Initially, it looked as if the St. Louis Cardinals had dodged a bullet when two weeks ago the discomfort in Chris Carpenter’s neck was diagnosed as stemming more from a bulging disk than a nerve issue. Renewed symptoms earlier this week led to renewed concerns, however, and while the Cardinals remain optimistic, Carpenter’s history of nerve problems coupled with this setback again cast doubt upon his availability heading into the season. The Cardinals optimism may be well-founded and Carpenter may return shortly and provide a near-full season at his customary level of production. However, a nerve-related condition has impacted Carpenter three times already since he joined the Cardinals (2004, 2008, 2010) and team success in that time has closely paralleled Carpenter’s health. Historically speaking – whether any correlation actually exists between the two or not – as Carpenter goes, so go the Cardinals.
In Carpenter’s nine seasons in St. Louis*, the Cardinals have experienced a fair amount of prosperity, taking the form of four division titles, three NL pennants and two World Series Championships. Of course, the credit for these accomplishments rests with any number of players, coaches and executives in addition to Carpenter. Tony La Russa, Dave Duncan, Albert Pujols and Yadier Molina were around for that entire period while Walt Jocketty, Jim Edmonds, Scott Rolen, Matt Morris, Jeff Suppan, Woody Williams, David Eckstein, Adam Wainwright, David Freese, Allen Craig and John Mozeliak all contributed significantly to the Cardinals’ achievements in that span.
*I am counting 2003, even though Carpenter spent the entire season recovering from a torn labrum. The Cardinals signed Carpenter prior to the 2003 season after he was released by Toronto.
Still, among all the players who have played and other personnel who have shaped the Cardinals since his arrival in 2003, Carpenter’s ups and downs are those to which the team’s fortunes have most consistently hewn. That doesn’t mean that Carpenter is the Cardinals’ most important piece, or that the team’s success hinges directly on his performance. But consider Carpenter’s career with the Cardinals season-by-season in terms of starts, innings pitched and wins above replacement (fWAR*) as it compares to the season-by-season results for the team:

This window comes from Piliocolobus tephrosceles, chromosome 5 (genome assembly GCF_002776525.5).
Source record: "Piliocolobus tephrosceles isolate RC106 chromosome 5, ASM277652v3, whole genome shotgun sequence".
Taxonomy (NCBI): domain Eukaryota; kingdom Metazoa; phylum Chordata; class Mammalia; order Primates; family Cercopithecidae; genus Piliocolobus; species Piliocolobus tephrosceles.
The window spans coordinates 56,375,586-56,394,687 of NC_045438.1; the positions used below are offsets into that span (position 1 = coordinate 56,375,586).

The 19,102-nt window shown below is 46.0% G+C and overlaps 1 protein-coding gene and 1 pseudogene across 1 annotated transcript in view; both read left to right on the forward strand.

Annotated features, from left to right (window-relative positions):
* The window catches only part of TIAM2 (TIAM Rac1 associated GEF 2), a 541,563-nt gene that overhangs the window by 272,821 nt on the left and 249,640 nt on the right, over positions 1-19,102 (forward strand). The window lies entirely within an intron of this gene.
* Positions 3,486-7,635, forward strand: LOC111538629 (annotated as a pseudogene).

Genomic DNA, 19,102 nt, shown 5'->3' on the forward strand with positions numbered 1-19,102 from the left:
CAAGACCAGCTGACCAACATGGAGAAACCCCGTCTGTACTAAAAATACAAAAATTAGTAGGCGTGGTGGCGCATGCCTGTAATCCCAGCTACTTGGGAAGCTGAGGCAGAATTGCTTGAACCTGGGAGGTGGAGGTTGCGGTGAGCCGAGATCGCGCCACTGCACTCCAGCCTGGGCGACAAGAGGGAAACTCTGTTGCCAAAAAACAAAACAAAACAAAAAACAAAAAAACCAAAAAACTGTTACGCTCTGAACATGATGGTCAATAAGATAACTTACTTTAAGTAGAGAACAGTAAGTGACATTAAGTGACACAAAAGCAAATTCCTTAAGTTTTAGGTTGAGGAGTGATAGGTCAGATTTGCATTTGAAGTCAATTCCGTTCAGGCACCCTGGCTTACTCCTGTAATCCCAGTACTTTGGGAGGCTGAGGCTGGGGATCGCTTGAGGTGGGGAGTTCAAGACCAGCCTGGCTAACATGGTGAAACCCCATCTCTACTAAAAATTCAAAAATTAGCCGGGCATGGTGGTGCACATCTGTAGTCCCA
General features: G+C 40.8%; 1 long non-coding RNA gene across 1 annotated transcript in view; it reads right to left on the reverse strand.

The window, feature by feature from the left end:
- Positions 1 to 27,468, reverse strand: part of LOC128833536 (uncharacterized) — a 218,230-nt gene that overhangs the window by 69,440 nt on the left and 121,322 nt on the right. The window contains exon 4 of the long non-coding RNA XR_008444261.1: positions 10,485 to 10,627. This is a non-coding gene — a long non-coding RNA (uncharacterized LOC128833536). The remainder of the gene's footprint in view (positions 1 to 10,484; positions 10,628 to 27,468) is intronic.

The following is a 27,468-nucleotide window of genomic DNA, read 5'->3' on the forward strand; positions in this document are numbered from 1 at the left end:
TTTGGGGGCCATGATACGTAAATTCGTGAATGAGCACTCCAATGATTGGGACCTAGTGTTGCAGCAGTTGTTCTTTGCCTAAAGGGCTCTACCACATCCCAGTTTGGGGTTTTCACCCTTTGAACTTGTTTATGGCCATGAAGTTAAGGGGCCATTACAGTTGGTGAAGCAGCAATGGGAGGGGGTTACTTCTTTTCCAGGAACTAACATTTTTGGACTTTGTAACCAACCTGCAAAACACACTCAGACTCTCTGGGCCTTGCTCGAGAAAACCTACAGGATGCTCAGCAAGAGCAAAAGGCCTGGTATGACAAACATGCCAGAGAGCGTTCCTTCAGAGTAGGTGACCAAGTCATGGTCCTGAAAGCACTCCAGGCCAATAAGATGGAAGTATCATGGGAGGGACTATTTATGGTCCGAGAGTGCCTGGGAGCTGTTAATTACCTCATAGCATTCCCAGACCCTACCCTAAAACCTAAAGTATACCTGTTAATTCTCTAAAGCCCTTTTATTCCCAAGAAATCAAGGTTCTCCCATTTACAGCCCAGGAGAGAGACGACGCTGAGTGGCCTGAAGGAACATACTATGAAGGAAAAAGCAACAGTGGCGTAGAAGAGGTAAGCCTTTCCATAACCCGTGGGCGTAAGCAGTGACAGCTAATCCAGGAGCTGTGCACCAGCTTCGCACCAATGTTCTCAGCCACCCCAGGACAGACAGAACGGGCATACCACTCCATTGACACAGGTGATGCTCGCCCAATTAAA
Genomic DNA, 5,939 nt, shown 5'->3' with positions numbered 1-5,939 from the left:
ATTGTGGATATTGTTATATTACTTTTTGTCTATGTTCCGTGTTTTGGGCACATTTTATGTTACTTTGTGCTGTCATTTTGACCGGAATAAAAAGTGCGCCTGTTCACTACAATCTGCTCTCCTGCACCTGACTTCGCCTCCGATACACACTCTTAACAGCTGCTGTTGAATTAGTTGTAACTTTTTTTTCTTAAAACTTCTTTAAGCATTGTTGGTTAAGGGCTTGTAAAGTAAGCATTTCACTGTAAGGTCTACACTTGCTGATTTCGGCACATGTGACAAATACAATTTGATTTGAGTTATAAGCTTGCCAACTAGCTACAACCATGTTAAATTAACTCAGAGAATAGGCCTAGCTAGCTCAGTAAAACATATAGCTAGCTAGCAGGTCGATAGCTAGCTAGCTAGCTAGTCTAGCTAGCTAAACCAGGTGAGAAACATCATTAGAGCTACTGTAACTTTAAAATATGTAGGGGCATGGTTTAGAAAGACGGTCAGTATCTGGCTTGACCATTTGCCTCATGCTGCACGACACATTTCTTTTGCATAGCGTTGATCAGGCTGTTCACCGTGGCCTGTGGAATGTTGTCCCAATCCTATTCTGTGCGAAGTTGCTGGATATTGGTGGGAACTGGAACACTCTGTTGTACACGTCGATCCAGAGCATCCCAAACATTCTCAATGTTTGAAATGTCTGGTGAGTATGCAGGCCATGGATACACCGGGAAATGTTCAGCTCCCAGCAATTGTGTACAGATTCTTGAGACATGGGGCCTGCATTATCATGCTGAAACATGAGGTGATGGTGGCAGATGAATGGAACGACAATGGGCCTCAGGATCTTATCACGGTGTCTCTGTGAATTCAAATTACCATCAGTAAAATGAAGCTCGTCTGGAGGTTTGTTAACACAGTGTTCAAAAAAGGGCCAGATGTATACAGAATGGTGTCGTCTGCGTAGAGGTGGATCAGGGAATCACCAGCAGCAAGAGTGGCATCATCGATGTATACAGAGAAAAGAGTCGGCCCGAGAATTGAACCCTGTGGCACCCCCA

*For purposes of this article, I will use Fangraphs WAR (fWAR)
Season Starts Innings fWAR STL Final Record STL Playoff Outcome
2003 0 0.0 0.0 85-77 (3rd) Missed Playoffs
2004 28 182.0 3.2 105-57 (1st)^ Lost in World Series
2005 33 241.2 6.8 100-62 (1st)^ Lost in NLCS
2006 32 221.2 5.2 83-78 (1st) World Series Champions
2007 1 6.0 0.2 78-84 (3rd) Missed Playoffs
2008 3 15.1 0.4 86-76 (4th) Missed Playoffs
2009 28 192.2 5.6 91-71 (1st) Lost in NLDS
2010 35 235.0 3.7 86-76 (2nd) Missed Playoffs
2011 34 237.1 5.0 90-72 (2nd)^^ World Series Champions
^ – Best Record in MLB
^^ – Wild Card
In the six seasons Carpenter stayed (relatively) healthy and pitched, the Cardinals averaged 92.5 wins, won the division four times and finished second twice. The team went to the playoffs five times in those six seasons and played in the World Series three times, winning twice. In both World Series in which Carpenter actually pitched (he missed the entire 2004 playoffs with a nerve condition in his pitching arm), the Cardinals came out champions. By contrast, in the three seasons Carpenter effectively missed, the Cardinals won an average of 83 games and missed the playoffs all three seasons, finishing third, fourth and third in the division, respectively. Although unscientific, the pattern is pretty clear.
I am not suitably equipped to perform the research necessary to determine just how much of a correlation exists between Carpenter’s presence/absence and the Cardinals’ success/lack-thereof. The relationship may well be purely coincidental and Carpenter’s impact minimal (although Carpenter’s WAR argues strongly against the latter). Any number of variables may have impacted the Cardinals’ performance and the the outcome of each of the seasons between 2003 and 2011. But to the naked eye, the variable most consistently present when the team excelled and absent when it did not is none other than Bob Gibson’s heir: Chris Carpenter. Which makes Cardinals fans more than a little uneasy at the thought of being without Carpenter for any extended period of time in 2012.
Get well soon, Chris.